FDA-Approved-Sarepta-eteplirsen-

FDA Approved a $300,000-a-Year Drug Its Own Experts Didn’t Believe Worked

Most of the time, the pharmaceutical conscripts within the FDA will give the ceremonial nod first before a drug is allowed to flood the market. But a recent Wall Street Journal In-depth Report is now saying that sometimes an aggressive lobbying from the drug manufacturers, which have gained support from the patient’s loved ones, can also do the trick.

Snapshot of the WSJ article.
Snapshot of the WSJ article.

The WSJ article focuses on the Sarepta Therapeutics’s eteplirsen to treat Duchenne muscular dystrophy [DMD] – a rare genetic disorder characterized by progressive muscle degeneration and weakness. DMD is caused by an absence of dystrophin, a protein that helps keep muscle cells intact. Symptom onset is in early childhood, usually between ages 3 and 5, and occurs mostly in boys.

The authors Susan Pulliam and Brody Mullins found out that:

  1. In 2012…, it wasn’t at all clear the firm’s drug worked. Faced with government skepticism, a consultant to Mr. Garabedian’s company helped Ms. McNary and other parents prepare slickly packaged testimony to convince the Food and Drug Administration that the drug was helping their sick children, according to parents, company managers and the consultant.
  2. The company, Sarepta Therapeutics Inc., leveraged the emotional appeal of the parents’ stories. Without that, the drug—eteplirsen—likely wouldn’t have been approved, said stock analysts, investors and people close to the matter.
  3. Companies that need Washington have turned to new, often untraceable tools—including hidden involvement with grass-roots organizations—to lobby decision makers and help sway public opinion.
  4. An FDA advisory committee voted 7-6 last year to oppose the drug’s approval, a position later overruled. The Wall Street Journal found that a majority didn’t know how Sarepta’s consultant had guided the patients’ families.
  5. In February 2013, Ms. McSherry and Ms. McNary met with FDA officials and other patient advocates. A 2012 law encouraged the FDA to be flexible when considering applications for therapies to treat such life-threatening diseases as DMD. Ms. McNary brought a petition with more than 170,000 signatures asking the FDA to expedite approval.
  6. That day, the two mothers met Janet Woodcock, the FDA’s director of the Center for Drug Evaluation and Research. Dr. Woodcock told them to call her office anytime.
  7. “Janet had the attitude that if the public called on her, she would take a meeting if she could,” Ms. McSherry said. She and Ms. McNary met with Dr. Woodcock and two other top FDA officials in April 2013. Ms. McNary talked about how the drug was helping Max and showed a video of him walking. Ms. McSherry said the FDA told the women to collect more videos, and that even showing how a child could better comb his hair was important.
  8. In August, Sarepta put out a release trumpeting an academic paper on the results of its eteplirsen trial. The paper, published in a neurology journal, said weekly treatments showed a statistically significant increase in dystrophin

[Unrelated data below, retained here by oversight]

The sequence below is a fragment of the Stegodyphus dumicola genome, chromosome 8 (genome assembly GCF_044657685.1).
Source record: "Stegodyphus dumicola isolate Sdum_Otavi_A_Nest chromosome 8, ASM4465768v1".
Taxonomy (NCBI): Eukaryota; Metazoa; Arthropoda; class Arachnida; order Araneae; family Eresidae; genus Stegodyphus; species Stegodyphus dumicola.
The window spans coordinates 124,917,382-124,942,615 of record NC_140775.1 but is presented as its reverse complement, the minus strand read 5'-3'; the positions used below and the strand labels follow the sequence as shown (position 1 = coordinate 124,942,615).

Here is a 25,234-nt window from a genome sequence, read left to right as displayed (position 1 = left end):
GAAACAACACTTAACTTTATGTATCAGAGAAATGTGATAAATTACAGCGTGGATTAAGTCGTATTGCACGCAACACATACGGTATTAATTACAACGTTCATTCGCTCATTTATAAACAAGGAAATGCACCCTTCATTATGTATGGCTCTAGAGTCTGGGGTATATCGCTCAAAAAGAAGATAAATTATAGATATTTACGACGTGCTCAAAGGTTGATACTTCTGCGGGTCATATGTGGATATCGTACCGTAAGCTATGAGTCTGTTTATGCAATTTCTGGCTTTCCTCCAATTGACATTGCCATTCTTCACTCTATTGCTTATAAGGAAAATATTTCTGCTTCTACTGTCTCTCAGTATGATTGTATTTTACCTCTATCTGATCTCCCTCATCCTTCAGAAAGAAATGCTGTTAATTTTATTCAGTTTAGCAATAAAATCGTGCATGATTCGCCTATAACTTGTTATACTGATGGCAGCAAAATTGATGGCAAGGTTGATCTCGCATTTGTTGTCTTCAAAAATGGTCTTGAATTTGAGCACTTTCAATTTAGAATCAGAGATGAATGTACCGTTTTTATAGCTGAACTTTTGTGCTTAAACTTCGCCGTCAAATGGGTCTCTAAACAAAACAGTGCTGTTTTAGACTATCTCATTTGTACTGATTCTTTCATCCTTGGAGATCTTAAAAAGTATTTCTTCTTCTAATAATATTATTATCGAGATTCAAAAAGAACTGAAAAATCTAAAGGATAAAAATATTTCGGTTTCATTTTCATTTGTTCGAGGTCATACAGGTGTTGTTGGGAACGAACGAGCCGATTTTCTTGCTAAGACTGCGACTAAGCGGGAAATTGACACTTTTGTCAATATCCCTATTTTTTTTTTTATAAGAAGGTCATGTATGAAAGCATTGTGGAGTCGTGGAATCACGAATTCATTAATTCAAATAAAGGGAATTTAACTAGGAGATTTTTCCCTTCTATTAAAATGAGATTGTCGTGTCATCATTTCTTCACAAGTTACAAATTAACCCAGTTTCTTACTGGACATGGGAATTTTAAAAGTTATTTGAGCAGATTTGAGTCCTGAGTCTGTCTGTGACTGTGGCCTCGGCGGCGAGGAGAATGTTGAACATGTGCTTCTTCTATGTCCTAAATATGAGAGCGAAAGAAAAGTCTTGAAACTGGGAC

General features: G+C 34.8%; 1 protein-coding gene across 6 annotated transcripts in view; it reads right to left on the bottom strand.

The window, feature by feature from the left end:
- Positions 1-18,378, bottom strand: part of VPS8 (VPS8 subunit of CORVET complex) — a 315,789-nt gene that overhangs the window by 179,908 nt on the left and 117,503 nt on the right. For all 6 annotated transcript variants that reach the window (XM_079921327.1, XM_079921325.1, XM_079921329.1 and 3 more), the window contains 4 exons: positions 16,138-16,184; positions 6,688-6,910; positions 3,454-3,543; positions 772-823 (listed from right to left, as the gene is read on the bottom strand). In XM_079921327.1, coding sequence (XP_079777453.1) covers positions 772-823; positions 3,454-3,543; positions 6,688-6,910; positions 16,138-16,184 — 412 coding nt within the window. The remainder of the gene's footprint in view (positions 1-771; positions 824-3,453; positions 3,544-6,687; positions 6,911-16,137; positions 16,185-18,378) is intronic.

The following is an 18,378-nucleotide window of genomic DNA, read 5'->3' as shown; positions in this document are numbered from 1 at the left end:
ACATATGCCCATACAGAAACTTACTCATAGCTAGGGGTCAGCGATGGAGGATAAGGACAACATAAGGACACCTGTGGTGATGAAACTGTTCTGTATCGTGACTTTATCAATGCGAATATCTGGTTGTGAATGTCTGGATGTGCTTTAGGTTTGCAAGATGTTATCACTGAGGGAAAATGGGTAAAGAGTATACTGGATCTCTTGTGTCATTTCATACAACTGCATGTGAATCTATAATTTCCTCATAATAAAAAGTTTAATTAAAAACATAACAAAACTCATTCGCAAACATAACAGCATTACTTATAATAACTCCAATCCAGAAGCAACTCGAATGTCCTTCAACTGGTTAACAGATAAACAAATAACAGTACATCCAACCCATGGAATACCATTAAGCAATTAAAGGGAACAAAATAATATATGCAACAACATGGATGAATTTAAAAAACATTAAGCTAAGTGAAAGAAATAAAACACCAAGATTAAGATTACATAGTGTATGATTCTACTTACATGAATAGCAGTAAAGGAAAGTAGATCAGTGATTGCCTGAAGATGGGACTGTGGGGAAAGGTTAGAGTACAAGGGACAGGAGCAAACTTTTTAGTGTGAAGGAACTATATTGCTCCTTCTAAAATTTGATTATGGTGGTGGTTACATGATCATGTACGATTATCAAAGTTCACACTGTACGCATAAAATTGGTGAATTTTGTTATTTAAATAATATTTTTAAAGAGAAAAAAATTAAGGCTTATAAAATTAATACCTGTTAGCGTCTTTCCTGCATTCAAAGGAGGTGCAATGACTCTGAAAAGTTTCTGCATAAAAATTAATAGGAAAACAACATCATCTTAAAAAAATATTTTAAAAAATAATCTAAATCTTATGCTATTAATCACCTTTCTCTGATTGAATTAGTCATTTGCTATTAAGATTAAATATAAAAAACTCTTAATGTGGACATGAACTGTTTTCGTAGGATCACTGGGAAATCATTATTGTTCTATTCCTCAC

9. By fall 2013, however, the Sarepta campaign suffered a setback. A competitor, GlaxoSmithKline PLC, had completed three trials of a DMD drug that, similarly to eteplirsen, also sought to raise levels of the protein dystrophin. Results of the trials, involving 290 patients, weren’t persuasive.
  10. “Any effect on dystrophin appears to be small as to be unlikely to have resulted in clinical benefit,” the FDA said later in agency documents.
  11. On July 14, 2016, Dr. Woodcock, who seldom interceded in drug-approval decisions, overruled both the advisory committee and the FDA review team. In a memo, she said she believed eteplirsen was “reasonably likely to predict clinical benefit.” She declined through a spokeswoman to comment further on her decision.
  12. Unger appealed to an FDA committee that reviews such disputes saying that eteplirsen was a “scientifically elegant placebo,” giving “false hope in exchange for hardship and risk.” He said it would appear to the public that “unprecedented lobbying efforts” had earned eteplirsen its accelerated approval.
  13. The head of the FDA committee said she agreed with Dr. Unger’s conclusion that the data didn’t show the drug was “reasonably likely” to provide a clinical benefit, according to agency documents. The dispute was sent to Dr. Califf, the FDA commissioner at the time. He deferred to Dr. Woodcock’s “judgment and authority,” an agency memo said.
  14. On Sept. 19, the FDA had approved eteplirsen. Within days, company shares more than doubled to $60.
  15. In December, Congress passed a law intended to expedite the FDA’s approval process for new drugs and allowing companies to provide patient input and other information to bolster clinical data.
  16. Sarepta shares have dropped back to $35. Some insurance companies refuse to cover the drug. A label on the medicine—renamed Exondys 51—says a clinical benefit of the drug “has not been established.”

“Sarepta used the parents to push their regulatory agenda.

We were willing participants, but they were trading on our desperation.” Catherine Collins, parent of a son who has DMD.

Looking at the bigger picture, we can see that it’s a mainstream medium, i.e. Wall Street Journal, which is taking on the product of a competitor to GlaxoSmithKline, one of Big Pharma’s highly profitable tentacles.

Is it possible that Sarepta Therapeutics may have found a real cure for DMD, and that Big Pharma just don’t want it to be marketed so as not to defeat the purpose by which aluminum and mercury are being blended into their vaccines?

This is a nasty game we are being forced to play on.

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